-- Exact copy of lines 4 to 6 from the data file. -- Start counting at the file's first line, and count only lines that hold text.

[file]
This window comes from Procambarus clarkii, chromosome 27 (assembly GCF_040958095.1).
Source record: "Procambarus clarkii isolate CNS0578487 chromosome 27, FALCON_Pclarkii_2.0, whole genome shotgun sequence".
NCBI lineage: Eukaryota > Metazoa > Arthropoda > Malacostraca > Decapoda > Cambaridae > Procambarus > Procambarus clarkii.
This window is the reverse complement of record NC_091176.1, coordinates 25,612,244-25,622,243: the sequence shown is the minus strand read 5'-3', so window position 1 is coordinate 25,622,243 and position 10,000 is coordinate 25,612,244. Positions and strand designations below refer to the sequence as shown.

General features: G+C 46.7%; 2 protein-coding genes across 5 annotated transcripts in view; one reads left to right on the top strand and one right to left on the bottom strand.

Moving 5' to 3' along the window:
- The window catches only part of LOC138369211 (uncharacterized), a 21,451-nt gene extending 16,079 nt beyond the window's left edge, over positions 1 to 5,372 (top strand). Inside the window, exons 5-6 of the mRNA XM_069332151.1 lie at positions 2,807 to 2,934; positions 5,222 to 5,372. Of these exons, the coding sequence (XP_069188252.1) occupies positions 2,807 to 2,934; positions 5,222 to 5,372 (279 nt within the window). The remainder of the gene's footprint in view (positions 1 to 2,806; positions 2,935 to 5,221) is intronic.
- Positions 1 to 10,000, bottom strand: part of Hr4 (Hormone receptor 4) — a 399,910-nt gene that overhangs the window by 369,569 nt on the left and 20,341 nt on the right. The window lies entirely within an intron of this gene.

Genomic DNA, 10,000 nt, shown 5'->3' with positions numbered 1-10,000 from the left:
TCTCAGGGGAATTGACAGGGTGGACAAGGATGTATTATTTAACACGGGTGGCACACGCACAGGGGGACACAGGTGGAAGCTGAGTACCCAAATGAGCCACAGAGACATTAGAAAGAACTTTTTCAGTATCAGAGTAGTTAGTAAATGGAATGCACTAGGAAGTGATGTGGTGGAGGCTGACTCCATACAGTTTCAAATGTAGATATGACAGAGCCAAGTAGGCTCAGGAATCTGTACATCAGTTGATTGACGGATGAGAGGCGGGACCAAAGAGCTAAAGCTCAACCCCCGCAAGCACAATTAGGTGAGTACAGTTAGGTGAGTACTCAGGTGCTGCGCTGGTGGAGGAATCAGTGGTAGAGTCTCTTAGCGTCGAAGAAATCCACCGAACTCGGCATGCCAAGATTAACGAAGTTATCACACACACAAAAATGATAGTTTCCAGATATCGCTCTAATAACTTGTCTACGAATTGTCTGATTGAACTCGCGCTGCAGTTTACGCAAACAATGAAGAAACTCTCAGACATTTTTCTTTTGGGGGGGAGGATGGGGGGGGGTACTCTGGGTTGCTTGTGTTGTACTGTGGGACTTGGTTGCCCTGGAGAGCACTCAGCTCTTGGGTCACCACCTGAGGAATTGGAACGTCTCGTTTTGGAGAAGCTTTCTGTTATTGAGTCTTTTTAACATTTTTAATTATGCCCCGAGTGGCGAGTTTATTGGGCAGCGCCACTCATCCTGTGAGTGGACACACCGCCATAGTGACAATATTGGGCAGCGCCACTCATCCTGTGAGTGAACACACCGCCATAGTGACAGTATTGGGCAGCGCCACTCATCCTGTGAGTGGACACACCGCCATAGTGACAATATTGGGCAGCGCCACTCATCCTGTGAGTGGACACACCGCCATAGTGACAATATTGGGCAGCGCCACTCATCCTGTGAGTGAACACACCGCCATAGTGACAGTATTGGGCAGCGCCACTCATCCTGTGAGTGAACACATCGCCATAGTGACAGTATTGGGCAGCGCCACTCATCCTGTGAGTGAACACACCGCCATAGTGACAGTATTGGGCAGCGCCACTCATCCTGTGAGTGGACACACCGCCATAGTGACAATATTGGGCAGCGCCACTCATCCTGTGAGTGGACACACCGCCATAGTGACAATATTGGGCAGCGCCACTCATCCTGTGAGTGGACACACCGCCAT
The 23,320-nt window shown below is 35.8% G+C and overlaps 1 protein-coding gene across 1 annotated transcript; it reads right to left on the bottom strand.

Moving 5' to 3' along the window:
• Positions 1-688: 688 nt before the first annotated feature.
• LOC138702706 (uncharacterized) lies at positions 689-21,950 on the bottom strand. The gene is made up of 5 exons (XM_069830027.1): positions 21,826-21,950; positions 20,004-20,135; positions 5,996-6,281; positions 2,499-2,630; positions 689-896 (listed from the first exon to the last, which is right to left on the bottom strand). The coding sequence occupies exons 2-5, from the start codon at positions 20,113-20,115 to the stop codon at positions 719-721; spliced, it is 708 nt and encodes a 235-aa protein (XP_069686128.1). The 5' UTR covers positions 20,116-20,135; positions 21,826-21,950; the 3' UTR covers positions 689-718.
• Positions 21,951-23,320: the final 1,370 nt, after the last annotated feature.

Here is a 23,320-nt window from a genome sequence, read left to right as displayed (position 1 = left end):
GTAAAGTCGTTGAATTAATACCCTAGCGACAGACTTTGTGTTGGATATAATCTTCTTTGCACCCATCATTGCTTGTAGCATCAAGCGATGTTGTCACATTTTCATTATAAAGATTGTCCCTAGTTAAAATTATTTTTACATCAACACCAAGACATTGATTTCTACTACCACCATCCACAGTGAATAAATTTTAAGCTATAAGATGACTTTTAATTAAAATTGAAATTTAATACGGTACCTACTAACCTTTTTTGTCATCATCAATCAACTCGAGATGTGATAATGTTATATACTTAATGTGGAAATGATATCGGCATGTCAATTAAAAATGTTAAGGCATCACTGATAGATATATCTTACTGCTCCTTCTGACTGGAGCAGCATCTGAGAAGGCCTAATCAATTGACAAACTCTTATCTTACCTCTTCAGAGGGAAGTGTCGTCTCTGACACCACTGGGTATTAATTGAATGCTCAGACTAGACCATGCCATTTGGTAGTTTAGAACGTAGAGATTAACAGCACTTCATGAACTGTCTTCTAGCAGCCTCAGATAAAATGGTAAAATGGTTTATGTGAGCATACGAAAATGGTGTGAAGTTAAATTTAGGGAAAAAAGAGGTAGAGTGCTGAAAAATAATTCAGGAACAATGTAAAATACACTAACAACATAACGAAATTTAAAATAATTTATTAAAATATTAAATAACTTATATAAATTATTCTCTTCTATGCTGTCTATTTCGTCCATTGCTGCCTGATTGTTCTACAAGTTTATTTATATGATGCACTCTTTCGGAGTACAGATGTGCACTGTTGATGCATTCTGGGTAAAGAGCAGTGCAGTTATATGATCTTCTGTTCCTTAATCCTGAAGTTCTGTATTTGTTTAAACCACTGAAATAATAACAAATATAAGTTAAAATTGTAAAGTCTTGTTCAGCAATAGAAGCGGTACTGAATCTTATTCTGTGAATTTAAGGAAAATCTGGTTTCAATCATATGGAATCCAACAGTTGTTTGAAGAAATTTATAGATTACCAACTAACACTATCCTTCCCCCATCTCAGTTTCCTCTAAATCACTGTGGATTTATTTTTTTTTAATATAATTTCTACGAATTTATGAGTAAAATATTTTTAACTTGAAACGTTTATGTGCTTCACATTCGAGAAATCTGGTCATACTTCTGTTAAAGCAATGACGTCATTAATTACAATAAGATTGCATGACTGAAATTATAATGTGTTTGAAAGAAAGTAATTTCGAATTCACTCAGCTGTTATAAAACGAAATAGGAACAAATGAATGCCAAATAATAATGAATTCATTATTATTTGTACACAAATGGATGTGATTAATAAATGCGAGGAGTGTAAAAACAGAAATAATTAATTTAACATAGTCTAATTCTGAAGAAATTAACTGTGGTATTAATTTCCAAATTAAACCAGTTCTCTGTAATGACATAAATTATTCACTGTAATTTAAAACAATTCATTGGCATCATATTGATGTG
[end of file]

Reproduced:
This window is the reverse complement of record NC_091176.1, coordinates 25,612,244-25,622,243: the sequence shown is the minus strand read 5'-3', so window position 1 is coordinate 25,622,243 and position 10,000 is coordinate 25,612,244. Positions and strand designations below refer to the sequence as shown.

General features: G+C 46.7%; 2 protein-coding genes across 5 annotated transcripts in view; one reads left to right on the top strand and one right to left on the bottom strand.

Moving 5' to 3' along the window: